It’s a Wall Street club that’s virtually unknown on Wall Street. It has no name or official membership list, and it meets only once a year, in locations such as Switzerland’s Lake Lucerne, Connecticut’s Litchfield County, and, this year, Versailles.
The attendees are top in-house lawyers for some of the world’s most powerful banks — people who sit at the table for decisions that can shape multibillion-dollar litigation tabs for the likes of Barclays Plc, Citigroup Inc., Goldman Sachs Group Inc., Deutsche Bank AG and JPMorgan Chase & Co.
For this year’s meeting, in late May, the lawyers descended on Trianon Palace Versailles, a luxury hotel less than two kilometers from the palace of Louis XIV and adjacent to the royal park.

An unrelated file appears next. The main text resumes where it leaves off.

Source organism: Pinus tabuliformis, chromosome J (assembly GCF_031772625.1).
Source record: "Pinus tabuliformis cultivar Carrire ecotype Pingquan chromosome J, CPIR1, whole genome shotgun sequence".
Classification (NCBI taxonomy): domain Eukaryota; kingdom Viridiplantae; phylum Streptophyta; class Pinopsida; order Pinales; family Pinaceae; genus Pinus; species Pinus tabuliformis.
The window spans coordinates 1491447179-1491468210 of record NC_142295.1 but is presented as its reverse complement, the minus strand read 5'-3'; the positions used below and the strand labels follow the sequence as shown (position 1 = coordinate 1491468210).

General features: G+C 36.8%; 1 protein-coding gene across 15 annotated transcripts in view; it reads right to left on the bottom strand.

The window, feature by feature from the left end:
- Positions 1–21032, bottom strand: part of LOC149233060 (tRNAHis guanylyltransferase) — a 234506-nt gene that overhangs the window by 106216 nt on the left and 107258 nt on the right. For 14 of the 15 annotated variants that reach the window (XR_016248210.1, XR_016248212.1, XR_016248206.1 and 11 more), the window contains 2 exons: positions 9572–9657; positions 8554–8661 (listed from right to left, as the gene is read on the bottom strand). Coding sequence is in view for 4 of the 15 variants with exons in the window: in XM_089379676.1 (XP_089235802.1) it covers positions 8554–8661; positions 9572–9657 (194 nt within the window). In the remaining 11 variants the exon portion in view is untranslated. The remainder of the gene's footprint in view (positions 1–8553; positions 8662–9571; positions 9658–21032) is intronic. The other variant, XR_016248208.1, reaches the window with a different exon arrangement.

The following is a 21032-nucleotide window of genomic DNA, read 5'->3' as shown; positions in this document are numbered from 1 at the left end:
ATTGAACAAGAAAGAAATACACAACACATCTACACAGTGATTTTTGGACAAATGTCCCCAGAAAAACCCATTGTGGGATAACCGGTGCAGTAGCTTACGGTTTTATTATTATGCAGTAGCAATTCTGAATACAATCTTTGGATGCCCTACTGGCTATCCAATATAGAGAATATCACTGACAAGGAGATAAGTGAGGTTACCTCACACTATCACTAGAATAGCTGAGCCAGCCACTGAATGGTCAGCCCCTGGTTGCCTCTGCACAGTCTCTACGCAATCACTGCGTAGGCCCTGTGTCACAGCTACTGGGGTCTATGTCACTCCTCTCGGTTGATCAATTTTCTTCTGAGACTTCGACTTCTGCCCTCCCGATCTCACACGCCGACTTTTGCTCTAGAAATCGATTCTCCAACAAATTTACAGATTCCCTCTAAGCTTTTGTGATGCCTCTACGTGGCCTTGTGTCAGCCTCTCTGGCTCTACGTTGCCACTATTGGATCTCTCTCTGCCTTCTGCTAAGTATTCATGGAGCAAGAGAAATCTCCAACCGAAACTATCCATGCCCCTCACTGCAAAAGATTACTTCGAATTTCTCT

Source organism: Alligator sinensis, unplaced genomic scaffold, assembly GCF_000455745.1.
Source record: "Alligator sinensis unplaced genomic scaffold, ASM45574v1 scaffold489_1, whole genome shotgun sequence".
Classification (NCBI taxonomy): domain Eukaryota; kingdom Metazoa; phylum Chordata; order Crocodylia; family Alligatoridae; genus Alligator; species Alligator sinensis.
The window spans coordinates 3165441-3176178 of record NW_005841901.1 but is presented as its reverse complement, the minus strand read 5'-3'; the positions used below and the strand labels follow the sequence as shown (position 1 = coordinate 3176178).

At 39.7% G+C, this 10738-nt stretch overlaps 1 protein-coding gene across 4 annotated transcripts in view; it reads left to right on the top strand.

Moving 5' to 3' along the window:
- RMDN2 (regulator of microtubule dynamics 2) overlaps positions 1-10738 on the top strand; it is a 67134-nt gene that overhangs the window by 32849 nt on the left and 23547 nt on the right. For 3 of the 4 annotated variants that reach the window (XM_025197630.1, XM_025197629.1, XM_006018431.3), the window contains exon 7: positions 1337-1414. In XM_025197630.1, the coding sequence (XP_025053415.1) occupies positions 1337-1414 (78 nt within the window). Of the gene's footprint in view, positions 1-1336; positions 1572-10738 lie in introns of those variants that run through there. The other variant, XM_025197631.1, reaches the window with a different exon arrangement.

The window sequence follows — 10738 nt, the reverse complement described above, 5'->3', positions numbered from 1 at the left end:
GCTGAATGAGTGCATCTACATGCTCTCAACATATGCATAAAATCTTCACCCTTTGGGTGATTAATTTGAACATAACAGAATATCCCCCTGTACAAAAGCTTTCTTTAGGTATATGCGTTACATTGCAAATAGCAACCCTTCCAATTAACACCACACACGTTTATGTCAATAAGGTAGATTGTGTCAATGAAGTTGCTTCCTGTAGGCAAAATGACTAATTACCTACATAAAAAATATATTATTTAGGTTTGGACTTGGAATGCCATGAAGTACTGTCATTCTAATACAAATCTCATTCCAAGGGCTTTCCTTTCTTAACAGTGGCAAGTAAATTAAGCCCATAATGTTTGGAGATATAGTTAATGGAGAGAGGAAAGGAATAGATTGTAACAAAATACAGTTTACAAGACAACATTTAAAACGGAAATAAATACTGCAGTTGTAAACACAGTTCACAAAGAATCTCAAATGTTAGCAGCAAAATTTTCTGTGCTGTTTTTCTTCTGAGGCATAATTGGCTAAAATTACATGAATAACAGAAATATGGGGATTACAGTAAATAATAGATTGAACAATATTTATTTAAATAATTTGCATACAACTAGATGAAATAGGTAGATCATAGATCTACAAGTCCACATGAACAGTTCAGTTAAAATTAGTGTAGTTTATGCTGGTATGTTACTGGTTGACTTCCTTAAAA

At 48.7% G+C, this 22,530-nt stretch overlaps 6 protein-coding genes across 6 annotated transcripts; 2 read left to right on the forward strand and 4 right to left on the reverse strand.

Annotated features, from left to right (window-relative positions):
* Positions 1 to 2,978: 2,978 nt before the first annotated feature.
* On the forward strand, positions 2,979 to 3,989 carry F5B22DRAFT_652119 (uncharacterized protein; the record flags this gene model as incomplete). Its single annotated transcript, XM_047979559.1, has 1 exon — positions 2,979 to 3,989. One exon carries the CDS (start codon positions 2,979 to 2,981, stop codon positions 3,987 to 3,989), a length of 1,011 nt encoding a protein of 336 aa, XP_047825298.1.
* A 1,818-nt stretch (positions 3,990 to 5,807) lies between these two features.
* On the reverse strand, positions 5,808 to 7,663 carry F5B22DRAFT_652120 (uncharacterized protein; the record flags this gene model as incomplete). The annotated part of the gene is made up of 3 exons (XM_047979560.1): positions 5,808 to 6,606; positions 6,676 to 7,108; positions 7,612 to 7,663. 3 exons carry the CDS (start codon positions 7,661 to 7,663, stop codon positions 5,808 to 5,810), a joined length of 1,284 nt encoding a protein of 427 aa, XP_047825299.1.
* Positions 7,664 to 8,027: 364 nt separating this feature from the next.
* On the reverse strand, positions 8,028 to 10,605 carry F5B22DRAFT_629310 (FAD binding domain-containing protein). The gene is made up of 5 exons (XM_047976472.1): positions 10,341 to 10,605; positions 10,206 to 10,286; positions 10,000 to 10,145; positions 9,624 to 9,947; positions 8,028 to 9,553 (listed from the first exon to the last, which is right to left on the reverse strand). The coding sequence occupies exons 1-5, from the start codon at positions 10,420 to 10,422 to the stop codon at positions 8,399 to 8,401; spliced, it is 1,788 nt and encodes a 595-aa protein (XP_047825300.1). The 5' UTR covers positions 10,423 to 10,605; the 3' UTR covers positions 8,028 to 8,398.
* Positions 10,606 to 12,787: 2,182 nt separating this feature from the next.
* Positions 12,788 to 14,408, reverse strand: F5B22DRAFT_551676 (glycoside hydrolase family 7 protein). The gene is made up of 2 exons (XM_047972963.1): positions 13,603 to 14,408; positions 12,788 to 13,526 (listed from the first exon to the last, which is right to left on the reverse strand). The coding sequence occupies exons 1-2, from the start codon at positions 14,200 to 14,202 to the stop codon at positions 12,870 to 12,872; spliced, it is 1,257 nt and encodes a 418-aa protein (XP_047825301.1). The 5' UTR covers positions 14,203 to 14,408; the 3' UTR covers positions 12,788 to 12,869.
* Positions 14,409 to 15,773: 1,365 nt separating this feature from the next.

The gatherings, which were described by several people familiar with them who asked not to be identified, tend to feature discussions of nuts-and-bolts issues such as managing relationships with the board and whether compliance personnel should receive stock incentives.
This year, according to two of the people, some attendees arrived at the marble and gilded hotel primed to focus on a common scourge: class-action lawyers who seek billions of dollars from top banks for alleged market manipulations and related bad behavior. Eric Grossman, chief legal officer at Morgan Stanley, implored his confederates to hang together and resist the temptation to settle quickly.